We do not currently operate manufacturing facilities for pre-clinical or clinical production of any of our product candidates. We lack experience in drug manufacturing, and we lack the resources and the capabilities to manufacture any of our product candidates on a clinical or commercial scale. As a result, we rely on a third-party manufacturer to supply, store, and distribute pre-clinical and clinical supply of our product candidates, and plan to continue to do so for the foreseeable future. Any performance failure on the part of our existing or future manufacturers could delay clinical development or regulatory approval of our product candidates or commercialization of any approved products, producing additional losses and depriving us of potential product revenue.
Our product candidates require precise, high quality manufacturing. Failure by our contract manufacturer to achieve and maintain high manufacturing standards could result in patient injury or death, product recalls or withdrawals, delays or failures in testing or delivery, cost overruns, or other problems that could seriously hurt our business. Contract manufacturers may encounter difficulties involving production yields, quality control, and quality assurance. These manufacturers are subject to ongoing periodic and unannounced inspections by the FDA and corresponding state and foreign agencies to ensure strict compliance with cGMPs and other applicable government regulations and corresponding foreign standards; however, we do not have control over third-party manufacturers’ compliance with these regulations and standards.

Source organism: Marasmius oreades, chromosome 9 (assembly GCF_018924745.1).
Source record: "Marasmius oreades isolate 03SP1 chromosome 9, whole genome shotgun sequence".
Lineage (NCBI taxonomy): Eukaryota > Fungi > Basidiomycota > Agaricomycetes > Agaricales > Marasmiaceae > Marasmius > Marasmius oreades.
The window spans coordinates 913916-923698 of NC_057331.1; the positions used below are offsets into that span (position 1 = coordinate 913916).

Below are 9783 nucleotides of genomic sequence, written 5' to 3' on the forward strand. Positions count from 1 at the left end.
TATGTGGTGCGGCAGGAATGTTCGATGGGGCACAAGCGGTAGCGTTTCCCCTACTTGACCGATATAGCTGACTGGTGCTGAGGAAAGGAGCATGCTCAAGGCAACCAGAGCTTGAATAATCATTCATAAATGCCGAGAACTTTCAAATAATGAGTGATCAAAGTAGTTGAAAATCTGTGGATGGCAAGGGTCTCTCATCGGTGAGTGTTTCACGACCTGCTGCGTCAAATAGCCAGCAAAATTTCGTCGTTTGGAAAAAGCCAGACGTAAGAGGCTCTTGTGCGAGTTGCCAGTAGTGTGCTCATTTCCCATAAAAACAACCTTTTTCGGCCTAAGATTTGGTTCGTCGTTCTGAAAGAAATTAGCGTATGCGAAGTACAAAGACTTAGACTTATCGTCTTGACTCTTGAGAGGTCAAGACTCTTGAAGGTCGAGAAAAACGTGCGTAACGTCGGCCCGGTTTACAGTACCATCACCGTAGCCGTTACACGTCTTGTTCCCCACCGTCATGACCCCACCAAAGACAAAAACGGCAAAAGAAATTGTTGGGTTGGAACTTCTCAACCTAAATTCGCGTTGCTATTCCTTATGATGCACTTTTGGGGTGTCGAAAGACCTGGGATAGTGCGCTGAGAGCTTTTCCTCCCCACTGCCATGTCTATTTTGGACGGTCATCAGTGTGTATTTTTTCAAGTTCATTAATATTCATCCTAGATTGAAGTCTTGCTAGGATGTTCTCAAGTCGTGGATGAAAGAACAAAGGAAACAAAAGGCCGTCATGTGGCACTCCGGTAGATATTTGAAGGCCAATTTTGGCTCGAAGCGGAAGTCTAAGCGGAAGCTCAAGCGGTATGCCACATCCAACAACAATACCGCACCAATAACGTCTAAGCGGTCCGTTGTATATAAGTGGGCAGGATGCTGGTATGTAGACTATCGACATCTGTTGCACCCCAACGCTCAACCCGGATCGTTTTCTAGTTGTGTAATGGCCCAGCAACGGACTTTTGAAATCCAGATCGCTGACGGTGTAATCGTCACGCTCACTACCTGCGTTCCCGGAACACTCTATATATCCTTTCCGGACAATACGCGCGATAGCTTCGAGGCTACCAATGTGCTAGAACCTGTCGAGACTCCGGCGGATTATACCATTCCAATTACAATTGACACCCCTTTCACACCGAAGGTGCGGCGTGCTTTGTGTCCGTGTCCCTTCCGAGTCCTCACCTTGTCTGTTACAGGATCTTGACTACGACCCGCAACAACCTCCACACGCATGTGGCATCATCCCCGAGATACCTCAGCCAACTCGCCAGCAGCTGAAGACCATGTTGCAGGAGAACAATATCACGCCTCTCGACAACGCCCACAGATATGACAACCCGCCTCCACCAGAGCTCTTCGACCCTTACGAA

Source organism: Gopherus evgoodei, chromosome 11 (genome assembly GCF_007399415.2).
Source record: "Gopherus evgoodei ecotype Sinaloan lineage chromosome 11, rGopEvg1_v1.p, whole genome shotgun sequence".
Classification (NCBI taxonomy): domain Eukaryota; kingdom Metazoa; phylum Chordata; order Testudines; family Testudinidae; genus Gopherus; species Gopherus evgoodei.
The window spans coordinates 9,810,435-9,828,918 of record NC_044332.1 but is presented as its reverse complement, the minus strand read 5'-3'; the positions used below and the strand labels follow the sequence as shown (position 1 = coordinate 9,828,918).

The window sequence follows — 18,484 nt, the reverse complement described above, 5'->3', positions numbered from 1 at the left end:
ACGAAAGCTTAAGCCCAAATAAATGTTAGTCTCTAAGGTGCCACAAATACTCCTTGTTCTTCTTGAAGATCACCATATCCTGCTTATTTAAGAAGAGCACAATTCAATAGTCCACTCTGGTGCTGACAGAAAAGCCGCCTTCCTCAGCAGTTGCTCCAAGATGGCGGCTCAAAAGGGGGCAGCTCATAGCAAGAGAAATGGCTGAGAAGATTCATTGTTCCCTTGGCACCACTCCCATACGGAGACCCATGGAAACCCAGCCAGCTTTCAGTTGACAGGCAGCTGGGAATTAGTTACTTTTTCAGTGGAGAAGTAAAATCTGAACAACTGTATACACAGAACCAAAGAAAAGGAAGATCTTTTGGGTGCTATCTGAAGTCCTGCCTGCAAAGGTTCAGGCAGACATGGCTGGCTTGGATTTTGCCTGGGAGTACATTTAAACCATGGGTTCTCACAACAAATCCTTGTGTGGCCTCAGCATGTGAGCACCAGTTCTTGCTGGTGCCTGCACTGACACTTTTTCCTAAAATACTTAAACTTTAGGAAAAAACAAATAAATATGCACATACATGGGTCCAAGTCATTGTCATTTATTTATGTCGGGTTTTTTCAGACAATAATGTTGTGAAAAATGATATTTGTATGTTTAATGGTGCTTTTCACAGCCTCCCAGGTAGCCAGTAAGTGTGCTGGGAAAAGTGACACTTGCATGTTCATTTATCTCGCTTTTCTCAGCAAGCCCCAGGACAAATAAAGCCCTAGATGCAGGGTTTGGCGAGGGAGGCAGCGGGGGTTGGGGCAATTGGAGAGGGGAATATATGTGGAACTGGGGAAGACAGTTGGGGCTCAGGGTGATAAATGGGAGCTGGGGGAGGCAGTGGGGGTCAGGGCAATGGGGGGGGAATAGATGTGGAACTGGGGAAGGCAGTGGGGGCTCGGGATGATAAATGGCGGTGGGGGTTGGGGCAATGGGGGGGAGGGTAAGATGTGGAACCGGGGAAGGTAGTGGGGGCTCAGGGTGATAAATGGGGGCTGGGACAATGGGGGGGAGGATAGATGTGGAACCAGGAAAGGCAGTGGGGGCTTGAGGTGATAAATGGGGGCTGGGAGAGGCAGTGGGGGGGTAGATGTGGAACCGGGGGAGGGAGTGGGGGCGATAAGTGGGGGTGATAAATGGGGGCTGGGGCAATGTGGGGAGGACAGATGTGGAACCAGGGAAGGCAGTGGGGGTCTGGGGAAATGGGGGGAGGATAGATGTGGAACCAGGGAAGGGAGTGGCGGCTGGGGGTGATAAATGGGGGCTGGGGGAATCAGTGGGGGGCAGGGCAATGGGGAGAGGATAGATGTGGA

If a contract manufacturer cannot perform as agreed, we may be required to replace it. We may incur added costs and delays in identifying and qualifying replacements because the FDA must approve any replacement manufacturer prior to manufacturing our product candidates. Such approval would require new testing and compliance inspections. In addition, a new manufacturer would have to be educated in, or develop substantially equivalent processes for, production of our product candidates after receipt of FDA approval.
We anticipate continued reliance on third parties for manufacturing and marketing, if we are successful in obtaining marketing approval from the FDA and other regulatory agencies for any of our product candidates. If we are not able to secure favorable arrangements with such third parties, our business and financial condition would be harmed, and our commercialization of any of our product candidates may be halted, delayed or made less profitable if those third parties fail to obtain such approvals, fail to provide us with sufficient quantities of product or fail to do so at acceptable quality levels or prices.